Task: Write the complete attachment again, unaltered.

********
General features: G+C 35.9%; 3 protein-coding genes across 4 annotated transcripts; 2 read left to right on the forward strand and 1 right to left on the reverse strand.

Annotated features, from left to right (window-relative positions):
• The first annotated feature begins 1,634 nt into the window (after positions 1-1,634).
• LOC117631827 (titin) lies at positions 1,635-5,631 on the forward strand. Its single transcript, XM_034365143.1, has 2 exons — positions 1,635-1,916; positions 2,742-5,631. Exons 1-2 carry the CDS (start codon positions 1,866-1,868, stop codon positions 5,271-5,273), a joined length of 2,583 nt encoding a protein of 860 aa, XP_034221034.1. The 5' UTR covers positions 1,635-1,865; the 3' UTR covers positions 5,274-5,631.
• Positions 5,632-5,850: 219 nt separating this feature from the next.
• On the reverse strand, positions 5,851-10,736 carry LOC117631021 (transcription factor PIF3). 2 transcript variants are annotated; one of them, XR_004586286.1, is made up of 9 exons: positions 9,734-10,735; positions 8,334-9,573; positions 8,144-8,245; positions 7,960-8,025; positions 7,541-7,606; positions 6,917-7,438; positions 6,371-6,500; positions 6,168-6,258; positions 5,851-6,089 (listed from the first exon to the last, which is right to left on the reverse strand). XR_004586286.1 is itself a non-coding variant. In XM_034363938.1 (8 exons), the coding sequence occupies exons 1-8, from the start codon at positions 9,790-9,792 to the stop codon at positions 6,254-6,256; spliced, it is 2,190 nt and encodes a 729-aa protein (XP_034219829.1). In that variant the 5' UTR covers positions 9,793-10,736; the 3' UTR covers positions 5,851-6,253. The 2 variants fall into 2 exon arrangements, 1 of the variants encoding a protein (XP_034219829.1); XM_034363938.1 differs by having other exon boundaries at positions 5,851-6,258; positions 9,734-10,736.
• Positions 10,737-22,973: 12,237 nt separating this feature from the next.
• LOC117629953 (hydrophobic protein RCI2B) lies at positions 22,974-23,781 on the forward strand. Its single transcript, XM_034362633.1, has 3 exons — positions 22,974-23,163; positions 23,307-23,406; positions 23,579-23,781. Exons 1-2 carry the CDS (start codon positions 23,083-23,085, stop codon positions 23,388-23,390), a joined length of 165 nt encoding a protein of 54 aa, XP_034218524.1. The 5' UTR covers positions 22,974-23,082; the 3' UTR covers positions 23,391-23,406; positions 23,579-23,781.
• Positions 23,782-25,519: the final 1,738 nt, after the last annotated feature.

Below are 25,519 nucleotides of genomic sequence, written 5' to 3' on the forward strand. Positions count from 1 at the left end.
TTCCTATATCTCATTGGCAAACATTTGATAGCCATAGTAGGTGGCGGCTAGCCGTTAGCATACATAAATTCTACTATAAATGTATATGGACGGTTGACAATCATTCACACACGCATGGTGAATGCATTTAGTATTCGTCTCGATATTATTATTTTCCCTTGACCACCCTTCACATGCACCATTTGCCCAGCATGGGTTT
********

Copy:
General features: G+C 35.9%; 3 protein-coding genes across 4 annotated transcripts; 2 read left to right on the forward strand and 1 right to left on the reverse strand.

Annotated features, from left to right (window-relative positions):
• The first annotated feature begins 1,634 nt into the window (after positions 1-1,634).
• LOC117631827 (titin) lies at positions 1,635-5,631 on the forward strand. Its single transcript, XM_034365143.1, has 2 exons — positions 1,635-1,916; positions 2,742-5,631. Exons 1-2 carry the CDS (start codon positions 1,866-1,868, stop codon positions 5,271-5,273), a joined length of 2,583 nt encoding a protein of 860 aa, XP_034221034.1. The 5' UTR covers positions 1,635-1,865; the 3' UTR covers positions 5,274-5,631.
• Positions 5,632-5,850: 219 nt separating this feature from the next.
• On the reverse strand, positions 5,851-10,736 carry LOC117631021 (transcription factor PIF3). 2 transcript variants are annotated; one of them, XR_004586286.1, is made up of 9 exons: positions 9,734-10,735; positions 8,334-9,573; positions 8,144-8,245; positions 7,960-8,025; positions 7,541-7,606; positions 6,917-7,438; positions 6,371-6,500; positions 6,168-6,258; positions 5,851-6,089 (listed from the first exon to the last, which is right to left on the reverse strand). XR_004586286.1 is itself a non-coding variant. In XM_034363938.1 (8 exons), the coding sequence occupies exons 1-8, from the start codon at positions 9,790-9,792 to the stop codon at positions 6,254-6,256; spliced, it is 2,190 nt and encodes a 729-aa protein (XP_034219829.1). In that variant the 5' UTR covers positions 9,793-10,736; the 3' UTR covers positions 5,851-6,253. The 2 variants fall into 2 exon arrangements, 1 of the variants encoding a protein (XP_034219829.1); XM_034363938.1 differs by having other exon boundaries at positions 5,851-6,258; positions 9,734-10,736.
• Positions 10,737-22,973: 12,237 nt separating this feature from the next.
• LOC117629953 (hydrophobic protein RCI2B) lies at positions 22,974-23,781 on the forward strand. Its single transcript, XM_034362633.1, has 3 exons — positions 22,974-23,163; positions 23,307-23,406; positions 23,579-23,781. Exons 1-2 carry the CDS (start codon positions 23,083-23,085, stop codon positions 23,388-23,390), a joined length of 165 nt encoding a protein of 54 aa, XP_034218524.1. The 5' UTR covers positions 22,974-23,082; the 3' UTR covers positions 23,391-23,406; positions 23,579-23,781.
• Positions 23,782-25,519: the final 1,738 nt, after the last annotated feature.

Below are 25,519 nucleotides of genomic sequence, written 5' to 3' on the forward strand. Positions count from 1 at the left end.
TTCCTATATCTCATTGGCAAACATTTGATAGCCATAGTAGGTGGCGGCTAGCCGTTAGCATACATAAATTCTACTATAAATGTATATGGACGGTTGACAATCATTCACACACGCATGGTGAATGCATTTAGTATTCGTCTCGATATTATTATTTTCCCTTGACCACCCTTCACATGCACCATTTGCCCAGCATGGGTTT